Friday, August 15, 2008

Papy fait de la résistance

1983, France, directed by Jean-Marie Poiré

In her book French National Cinema, Susan Hayward notes that "[A]part from a couple of comedies", of which this film is one, French cinema of the 1980s did little to tackle the legacy of Occupation period, an especially troubled part of France's historical record.* It's a shame, then, that she provides no analysis of what these few films might have achieved; Papy fait de la résistance was a substantial box office hit on its first release, with that success augmented through subsequent television showings and the home video boom.

Jean-Marie Poiré attempted to deflect some of the controversy that surrounded the film by claiming that it was intended as a satire on films about the Occupation period, but it's clear that Papy takes on some of the well-honed mythologies of the difficult post-war period, particularly the scale of the Resistance. There are plenty of references to prior films set during the same years - particularly La Grande vadrouille, with which it shares major plot elements, and also dramas like Jean-Pierre Melville's intense, bleak L'Armée des ombres - but this film emerged from the often anarchic and rarely respectful café-théâtre movement, not known for its tendency to avoid sacred cows.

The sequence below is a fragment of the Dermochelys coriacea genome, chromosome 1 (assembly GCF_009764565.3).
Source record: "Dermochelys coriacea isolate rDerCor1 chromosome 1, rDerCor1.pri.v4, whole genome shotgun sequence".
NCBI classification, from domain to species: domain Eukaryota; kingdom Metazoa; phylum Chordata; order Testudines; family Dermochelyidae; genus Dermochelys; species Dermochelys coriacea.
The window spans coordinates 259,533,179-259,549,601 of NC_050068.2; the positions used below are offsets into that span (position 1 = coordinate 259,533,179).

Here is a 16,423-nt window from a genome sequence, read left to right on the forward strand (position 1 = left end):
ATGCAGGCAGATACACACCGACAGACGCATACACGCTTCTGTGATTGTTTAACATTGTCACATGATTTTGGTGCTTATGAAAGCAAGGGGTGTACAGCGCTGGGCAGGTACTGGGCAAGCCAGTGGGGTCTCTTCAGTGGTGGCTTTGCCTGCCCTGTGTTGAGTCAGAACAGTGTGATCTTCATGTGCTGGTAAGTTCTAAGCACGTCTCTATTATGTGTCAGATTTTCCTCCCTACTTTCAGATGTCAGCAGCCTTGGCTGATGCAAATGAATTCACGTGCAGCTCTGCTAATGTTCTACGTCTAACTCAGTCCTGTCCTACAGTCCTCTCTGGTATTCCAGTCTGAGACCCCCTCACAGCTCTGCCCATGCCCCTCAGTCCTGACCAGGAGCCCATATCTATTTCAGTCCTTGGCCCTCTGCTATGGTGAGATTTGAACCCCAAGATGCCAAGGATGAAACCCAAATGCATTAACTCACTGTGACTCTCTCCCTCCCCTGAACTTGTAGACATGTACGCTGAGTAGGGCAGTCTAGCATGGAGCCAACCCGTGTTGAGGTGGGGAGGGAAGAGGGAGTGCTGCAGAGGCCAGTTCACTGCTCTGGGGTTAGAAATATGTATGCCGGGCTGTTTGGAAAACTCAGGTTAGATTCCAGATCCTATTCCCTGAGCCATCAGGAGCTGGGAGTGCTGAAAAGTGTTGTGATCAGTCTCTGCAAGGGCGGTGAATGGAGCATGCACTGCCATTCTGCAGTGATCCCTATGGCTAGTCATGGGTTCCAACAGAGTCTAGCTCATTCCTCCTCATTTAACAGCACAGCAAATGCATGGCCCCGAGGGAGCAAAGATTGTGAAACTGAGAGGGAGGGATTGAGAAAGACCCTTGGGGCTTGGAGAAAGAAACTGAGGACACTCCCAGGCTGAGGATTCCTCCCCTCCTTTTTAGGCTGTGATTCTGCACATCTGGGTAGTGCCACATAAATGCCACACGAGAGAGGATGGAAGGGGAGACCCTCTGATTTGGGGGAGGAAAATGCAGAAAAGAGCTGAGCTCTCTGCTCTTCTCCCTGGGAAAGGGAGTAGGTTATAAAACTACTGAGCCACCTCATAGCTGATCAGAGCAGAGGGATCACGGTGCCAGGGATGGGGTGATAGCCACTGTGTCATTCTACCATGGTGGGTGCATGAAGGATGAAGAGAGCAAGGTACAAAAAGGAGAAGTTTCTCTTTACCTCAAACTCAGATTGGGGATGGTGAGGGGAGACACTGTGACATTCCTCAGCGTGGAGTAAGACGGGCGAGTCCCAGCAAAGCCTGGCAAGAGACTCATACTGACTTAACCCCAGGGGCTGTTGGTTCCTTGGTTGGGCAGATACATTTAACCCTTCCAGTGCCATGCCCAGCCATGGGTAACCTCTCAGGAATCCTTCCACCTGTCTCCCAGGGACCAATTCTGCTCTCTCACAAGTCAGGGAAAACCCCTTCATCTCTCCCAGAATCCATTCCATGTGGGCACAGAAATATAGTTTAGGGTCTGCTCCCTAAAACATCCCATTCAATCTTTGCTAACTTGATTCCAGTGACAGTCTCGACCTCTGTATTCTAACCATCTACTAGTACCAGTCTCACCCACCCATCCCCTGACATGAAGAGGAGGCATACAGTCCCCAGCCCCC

As with most of the café-théâtre films, Papy is primarily a set of sketches loosely strung together. Several of the briefer scenes seem designed expressly to allow appearances by members of the Splendid theatre troupe, and while Michel Blanc does a nice job with his few minutes of screen time, other such cameos -- Thierry Lhermitte's in particular -- fall much flatter. Of the main Splendid actors, only Christian Clavier and Gérard Jugnot have major parts, and the latter is especially amusing as a more-zealous-than-the-Germans local Gestapo functionary.

While there's a scattershot tendency to the humour that rarely allows for much genuine reflection on the Occupation period (and a casual homophobia to one of the characters), the film is occasionally inspired, whether in the song performed by Adolf-a-like Ludwig von Apfelstrudel, and especially at the end, when - Monty Python style - the modern world intrudes in the form of a televised debate that scathingly satirises then-contemporary discussions of France's wartime history and role, and which leaves no-one looking entirely admirable.


* p. 286 of Hayward's book; the book is a survey, so a lengthy analysis would hardly have been appropriate, but it still feels like a missed opportunity.

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